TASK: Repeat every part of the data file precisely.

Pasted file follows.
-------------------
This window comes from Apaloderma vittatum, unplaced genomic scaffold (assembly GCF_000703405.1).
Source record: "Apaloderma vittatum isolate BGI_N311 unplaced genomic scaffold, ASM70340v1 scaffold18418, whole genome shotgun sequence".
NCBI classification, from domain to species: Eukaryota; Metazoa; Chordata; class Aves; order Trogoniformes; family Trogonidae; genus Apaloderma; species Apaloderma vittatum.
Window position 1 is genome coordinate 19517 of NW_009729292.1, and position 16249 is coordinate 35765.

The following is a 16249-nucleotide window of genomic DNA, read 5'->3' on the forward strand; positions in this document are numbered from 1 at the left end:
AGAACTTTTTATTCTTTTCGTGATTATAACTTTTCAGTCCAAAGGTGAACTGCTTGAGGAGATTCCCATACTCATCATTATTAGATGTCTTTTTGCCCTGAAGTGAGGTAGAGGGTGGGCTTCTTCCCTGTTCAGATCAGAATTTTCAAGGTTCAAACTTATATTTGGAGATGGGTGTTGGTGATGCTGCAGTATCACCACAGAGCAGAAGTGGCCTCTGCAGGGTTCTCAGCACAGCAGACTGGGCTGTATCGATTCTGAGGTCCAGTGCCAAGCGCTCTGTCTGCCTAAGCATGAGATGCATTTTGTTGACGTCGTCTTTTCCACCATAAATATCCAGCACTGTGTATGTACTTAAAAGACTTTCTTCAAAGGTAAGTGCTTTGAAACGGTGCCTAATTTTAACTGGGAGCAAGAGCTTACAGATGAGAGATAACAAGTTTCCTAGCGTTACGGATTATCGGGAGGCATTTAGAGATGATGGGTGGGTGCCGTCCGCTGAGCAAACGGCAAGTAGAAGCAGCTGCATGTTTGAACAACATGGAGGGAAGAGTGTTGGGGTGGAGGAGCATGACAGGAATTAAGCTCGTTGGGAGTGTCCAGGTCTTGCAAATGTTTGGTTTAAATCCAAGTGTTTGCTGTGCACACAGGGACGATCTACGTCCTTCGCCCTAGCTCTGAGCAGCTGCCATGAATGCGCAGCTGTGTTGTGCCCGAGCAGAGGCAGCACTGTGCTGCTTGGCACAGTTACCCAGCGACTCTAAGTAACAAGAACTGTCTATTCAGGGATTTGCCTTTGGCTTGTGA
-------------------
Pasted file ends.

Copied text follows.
This window comes from Apaloderma vittatum, unplaced genomic scaffold (assembly GCF_000703405.1).
Source record: "Apaloderma vittatum isolate BGI_N311 unplaced genomic scaffold, ASM70340v1 scaffold18418, whole genome shotgun sequence".
NCBI classification, from domain to species: Eukaryota; Metazoa; Chordata; class Aves; order Trogoniformes; family Trogonidae; genus Apaloderma; species Apaloderma vittatum.
Window position 1 is genome coordinate 19517 of NW_009729292.1, and position 16249 is coordinate 35765.

The following is a 16249-nucleotide window of genomic DNA, read 5'->3' on the forward strand; positions in this document are numbered from 1 at the left end:
AGAACTTTTTATTCTTTTCGTGATTATAACTTTTCAGTCCAAAGGTGAACTGCTTGAGGAGATTCCCATACTCATCATTATTAGATGTCTTTTTGCCCTGAAGTGAGGTAGAGGGTGGGCTTCTTCCCTGTTCAGATCAGAATTTTCAAGGTTCAAACTTATATTTGGAGATGGGTGTTGGTGATGCTGCAGTATCACCACAGAGCAGAAGTGGCCTCTGCAGGGTTCTCAGCACAGCAGACTGGGCTGTATCGATTCTGAGGTCCAGTGCCAAGCGCTCTGTCTGCCTAAGCATGAGATGCATTTTGTTGACGTCGTCTTTTCCACCATAAATATCCAGCACTGTGTATGTACTTAAAAGACTTTCTTCAAAGGTAAGTGCTTTGAAACGGTGCCTAATTTTAACTGGGAGCAAGAGCTTACAGATGAGAGATAACAAGTTTCCTAGCGTTACGGATTATCGGGAGGCATTTAGAGATGATGGGTGGGTGCCGTCCGCTGAGCAAACGGCAAGTAGAAGCAGCTGCATGTTTGAACAACATGGAGGGAAGAGTGTTGGGGTGGAGGAGCATGACAGGAATTAAGCTCGTTGGGAGTGTCCAGGTCTTGCAAATGTTTGGTTTAAATCCAAGTGTTTGCTGTGCACACAGGGACGATCTACGTCCTTCGCCCTAGCTCTGAGCAGCTGCCATGAATGCGCAGCTGTGTTGTGCCCGAGCAGAGGCAGCACTGTGCTGCTTGGCACAGTTACCCAGCGACTCTAAGTAACAAGAACTGTCTATTCAGGGATTTGCCTTTGGCTTGTGA